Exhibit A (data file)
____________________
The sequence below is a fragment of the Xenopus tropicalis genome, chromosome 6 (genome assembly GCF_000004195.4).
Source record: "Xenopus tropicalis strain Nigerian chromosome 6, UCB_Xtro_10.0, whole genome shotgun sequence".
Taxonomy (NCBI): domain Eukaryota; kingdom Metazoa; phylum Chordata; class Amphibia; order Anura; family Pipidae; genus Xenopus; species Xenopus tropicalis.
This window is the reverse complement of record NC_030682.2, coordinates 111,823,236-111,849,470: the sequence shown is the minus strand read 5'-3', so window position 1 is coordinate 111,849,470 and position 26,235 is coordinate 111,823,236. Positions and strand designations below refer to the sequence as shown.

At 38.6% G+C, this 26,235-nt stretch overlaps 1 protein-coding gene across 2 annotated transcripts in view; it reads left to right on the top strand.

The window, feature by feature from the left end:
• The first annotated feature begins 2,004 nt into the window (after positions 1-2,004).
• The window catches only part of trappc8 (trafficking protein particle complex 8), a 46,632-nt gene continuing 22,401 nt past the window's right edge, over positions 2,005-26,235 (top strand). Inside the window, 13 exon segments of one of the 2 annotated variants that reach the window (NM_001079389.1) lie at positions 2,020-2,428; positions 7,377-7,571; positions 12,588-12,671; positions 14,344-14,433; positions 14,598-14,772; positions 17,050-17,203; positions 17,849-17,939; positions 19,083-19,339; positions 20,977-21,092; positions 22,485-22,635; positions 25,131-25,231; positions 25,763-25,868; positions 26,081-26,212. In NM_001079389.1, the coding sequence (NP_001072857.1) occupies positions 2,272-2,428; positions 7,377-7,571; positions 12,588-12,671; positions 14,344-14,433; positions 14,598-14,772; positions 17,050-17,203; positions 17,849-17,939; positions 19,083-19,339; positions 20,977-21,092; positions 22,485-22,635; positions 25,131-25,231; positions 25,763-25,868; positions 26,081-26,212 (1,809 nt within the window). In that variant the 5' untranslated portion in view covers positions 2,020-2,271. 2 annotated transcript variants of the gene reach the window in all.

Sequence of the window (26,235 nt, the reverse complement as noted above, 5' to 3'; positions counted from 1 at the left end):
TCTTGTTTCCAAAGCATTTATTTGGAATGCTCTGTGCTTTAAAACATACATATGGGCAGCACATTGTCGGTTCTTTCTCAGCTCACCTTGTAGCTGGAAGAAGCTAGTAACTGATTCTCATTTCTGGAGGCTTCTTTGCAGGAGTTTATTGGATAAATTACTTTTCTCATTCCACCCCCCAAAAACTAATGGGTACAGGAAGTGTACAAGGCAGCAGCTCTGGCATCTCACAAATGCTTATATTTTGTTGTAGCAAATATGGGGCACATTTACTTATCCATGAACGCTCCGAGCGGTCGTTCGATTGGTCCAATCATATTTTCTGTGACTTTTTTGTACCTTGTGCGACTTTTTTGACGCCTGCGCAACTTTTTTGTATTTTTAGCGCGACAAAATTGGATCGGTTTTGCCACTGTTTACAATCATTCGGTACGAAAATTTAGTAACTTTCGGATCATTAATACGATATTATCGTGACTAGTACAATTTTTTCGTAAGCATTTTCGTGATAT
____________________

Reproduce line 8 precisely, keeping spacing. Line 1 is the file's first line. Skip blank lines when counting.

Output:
• The window catches only part of trappc8 (trafficking protein particle complex 8), a 46,632-nt gene continuing 22,401 nt past the window's right edge, over positions 2,005-26,235 (top strand). Inside the window, 13 exon segments of one of the 2 annotated variants that reach the window (NM_001079389.1) lie at positions 2,020-2,428; positions 7,377-7,571; positions 12,588-12,671; positions 14,344-14,433; positions 14,598-14,772; positions 17,050-17,203; positions 17,849-17,939; positions 19,083-19,339; positions 20,977-21,092; positions 22,485-22,635; positions 25,131-25,231; positions 25,763-25,868; positions 26,081-26,212. In NM_001079389.1, the coding sequence (NP_001072857.1) occupies positions 2,272-2,428; positions 7,377-7,571; positions 12,588-12,671; positions 14,344-14,433; positions 14,598-14,772; positions 17,050-17,203; positions 17,849-17,939; positions 19,083-19,339; positions 20,977-21,092; positions 22,485-22,635; positions 25,131-25,231; positions 25,763-25,868; positions 26,081-26,212 (1,809 nt within the window). In that variant the 5' untranslated portion in view covers positions 2,020-2,271. 2 annotated transcript variants of the gene reach the window in all.